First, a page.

Charter Schools & Dog Whistle Politics in New York

I’ve lived through my share of the outrageous when it comes to political pandering, having grown up in the days of Lyndon Johnson’s “Daisy” campaign advertisement, right up through Reagan’s “Cadillac Queen” to Bush the Elder’s take-down of presidential candidate Michael Dukakis using the infamous Willie Horton commercials. This is not to mention the “swift boating” of John Kerry and the classification of President Obama as not being “a real American.” The tactic was refined through the development of “dog whistle” politics that featured such loaded terms as “family values” and “welfare reform” to prick up the faithful ears of fundamentalist Christians and “angry white men.”  Until now, this was something that was favored by Republicans, who could depend on their sometimes veiled, and other times overt, messages of racism and religious intolerance to “bring out the vote.”

It worked for George Wallace, Ronald Reagan and many other demagogues: why not Andrew Cuomo, Michele Rhee and Eva Moskowitz?

It appears, though, that politicians like Andrew Cuomo, and neo-politicians, like Michele Rhee and Eva Moskowitz, have taken this strategy and re-purposed it for their own brand of racial-urban-class warfare. Their “dog whistle,” however, is designed to lure African-American voters to their side of the ledger by doing the bidding of the rich and powerful. How else would you get 10,000 people of color to rally for a practice that creates a new era of de facto segregation?

If you examine the racial composition of charter schools in New York, you would find that the numbers point to a new pattern of separate and unequal schools. While African-American students comprise 30% of the student population in NYC, they make up 60% of the charter school enrollment. On the other side, 40% of New York’s student body is Hispanic, yet they represent about 30% of the students in charter schools. This imbalance is clearly not accidental.

As if these numbers were not bad enough, the Civil Rights Project at the University of California at Los Angeles released a report today that New York schools have grown even more segregated, with charter schools leading the way. According to the report:

In New York City, the largest school system in the U.S. with 1.1 million pupils, the study notes that many of the charter schools created over the last dozen years are among the least diverse of all, with less than 1 percent white enrollment at 73 percent of charter schools.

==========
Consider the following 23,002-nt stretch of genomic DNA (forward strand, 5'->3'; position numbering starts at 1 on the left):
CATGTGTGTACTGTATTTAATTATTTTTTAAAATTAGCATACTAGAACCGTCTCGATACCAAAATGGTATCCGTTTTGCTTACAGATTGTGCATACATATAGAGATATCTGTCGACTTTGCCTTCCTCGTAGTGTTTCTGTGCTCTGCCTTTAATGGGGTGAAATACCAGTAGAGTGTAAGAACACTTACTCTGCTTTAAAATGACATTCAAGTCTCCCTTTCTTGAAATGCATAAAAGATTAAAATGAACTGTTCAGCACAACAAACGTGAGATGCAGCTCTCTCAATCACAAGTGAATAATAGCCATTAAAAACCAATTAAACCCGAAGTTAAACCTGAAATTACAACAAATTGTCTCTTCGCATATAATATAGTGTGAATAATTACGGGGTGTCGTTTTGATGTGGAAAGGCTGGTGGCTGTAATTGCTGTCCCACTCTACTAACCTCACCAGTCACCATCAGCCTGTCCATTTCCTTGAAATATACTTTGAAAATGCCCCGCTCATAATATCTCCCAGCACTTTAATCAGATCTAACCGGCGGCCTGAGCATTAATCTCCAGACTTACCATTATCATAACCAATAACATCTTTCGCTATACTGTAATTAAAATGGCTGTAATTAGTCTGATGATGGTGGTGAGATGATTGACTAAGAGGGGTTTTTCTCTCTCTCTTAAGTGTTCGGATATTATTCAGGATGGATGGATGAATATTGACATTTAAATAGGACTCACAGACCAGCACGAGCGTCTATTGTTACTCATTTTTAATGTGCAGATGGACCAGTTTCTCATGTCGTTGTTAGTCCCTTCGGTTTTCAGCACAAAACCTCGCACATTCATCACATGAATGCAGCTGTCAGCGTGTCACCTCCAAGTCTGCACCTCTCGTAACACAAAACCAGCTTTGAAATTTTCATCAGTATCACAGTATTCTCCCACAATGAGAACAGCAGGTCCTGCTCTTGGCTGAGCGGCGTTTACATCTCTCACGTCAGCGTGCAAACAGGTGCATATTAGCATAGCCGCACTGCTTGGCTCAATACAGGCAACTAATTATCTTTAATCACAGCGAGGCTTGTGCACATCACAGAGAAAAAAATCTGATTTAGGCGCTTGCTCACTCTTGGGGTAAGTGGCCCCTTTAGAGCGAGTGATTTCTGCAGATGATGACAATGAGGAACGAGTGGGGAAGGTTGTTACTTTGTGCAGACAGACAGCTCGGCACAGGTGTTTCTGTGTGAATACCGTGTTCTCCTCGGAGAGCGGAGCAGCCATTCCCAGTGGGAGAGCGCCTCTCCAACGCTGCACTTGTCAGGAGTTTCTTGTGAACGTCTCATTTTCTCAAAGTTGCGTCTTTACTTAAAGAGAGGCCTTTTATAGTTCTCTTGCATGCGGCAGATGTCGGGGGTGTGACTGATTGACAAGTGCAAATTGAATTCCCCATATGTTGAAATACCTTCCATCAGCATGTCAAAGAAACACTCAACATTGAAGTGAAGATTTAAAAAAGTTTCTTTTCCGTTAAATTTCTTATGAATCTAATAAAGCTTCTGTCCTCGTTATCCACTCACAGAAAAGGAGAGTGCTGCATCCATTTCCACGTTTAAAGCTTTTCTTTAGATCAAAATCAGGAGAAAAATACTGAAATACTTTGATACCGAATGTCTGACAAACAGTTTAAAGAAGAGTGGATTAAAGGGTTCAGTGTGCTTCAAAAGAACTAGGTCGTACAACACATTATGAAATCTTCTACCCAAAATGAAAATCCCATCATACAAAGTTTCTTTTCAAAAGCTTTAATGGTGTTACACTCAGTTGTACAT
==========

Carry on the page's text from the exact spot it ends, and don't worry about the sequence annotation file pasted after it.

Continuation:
Things are even more dismal on the status of children who are English Language Learners (ELLs.) In a city where 15% of students are ELL, the public school population of these students outpaces charters by 300%. Yes, you read that correctly: there are 300% more ELLs in public schools than in charters.

Here are the stats....

The stats from 2010; do you think things have improved since then?

In the days of George Wallace, African-American families rightfully demanded that they be admitted to the “separate and clearly unequal” schools that were reserved for whites; it was a basic issue of equality. When Brown vs. The Board of Education was handed down, it was not because the court believed that the solution was to create schools for African-Americans that were identical to those attended by white students: Thurgood Marshall, the lead attorney on the case, showed that the presence of all-white schools created a special class of students who would be considered superior to their peers of color. This was best exemplified by the research performed by the educational psychologists Kenneth B. Clark and Mamie Phipps Clark: their “doll test” studies proved to the Supreme Court that segregation had an impact on black schoolchildren’s mental status. How is this any different than a charter schools network that uses public money to elevate the status of one group of students over another?

If 60% of charter school students are African American, then a back of the napkin calculation shows that over 30,000 African American children attend charter schools in NYC: multiply that by their caregivers, relatives and friends, and you’ve got a critical mass of 200,000 single-issue voters who will run to the candidate that is most aligned with the “pro charter” movement, especially if he/she is given Eva Moskowitz’s blessing. When Andrew Cuomo stands in front of a crowd of predominantly African-American families and proclaims the equivalent of “charters today, charters tomorrow, charters forever,” we know what kind of whistle he is blowing.

 

Addendum: this fun fact comes from the New York City Charter School Center!:

Question: What types of students attend charter schools?

The approximately 56,600 students who attend New York City’s charter schools come from all backgrounds and ethnicities, and include a higher percentage of Hispanic or African American students than traditional New York City district schools. Last year, there were 92% Hispanic or African American students in New York City’s charter schools, compared with 70% in traditional district schools. This is in part because charter schools are mostly located in areas in which a large number of Latino and African American students live. 

Indeed, 92% of students are Hispanic and African American, but let’s get something straight: just because you put the word “Hispanic” first does not mean that they are anywhere in the majority. Let’s repeat until necessary: 30% of charter school students are Hispanic and 62% are African American. You can change the syntax (since African American begins with an “a,” I believe it should go first) but you can’t change the facts.

rmberkman

About rmberkman

This blog is the sole musings of one Robert M. Berkman, an educator who has taught math, science and technology for the past 30 years in New York. You can react to all his posts by emailing him at rants@bltm.com.
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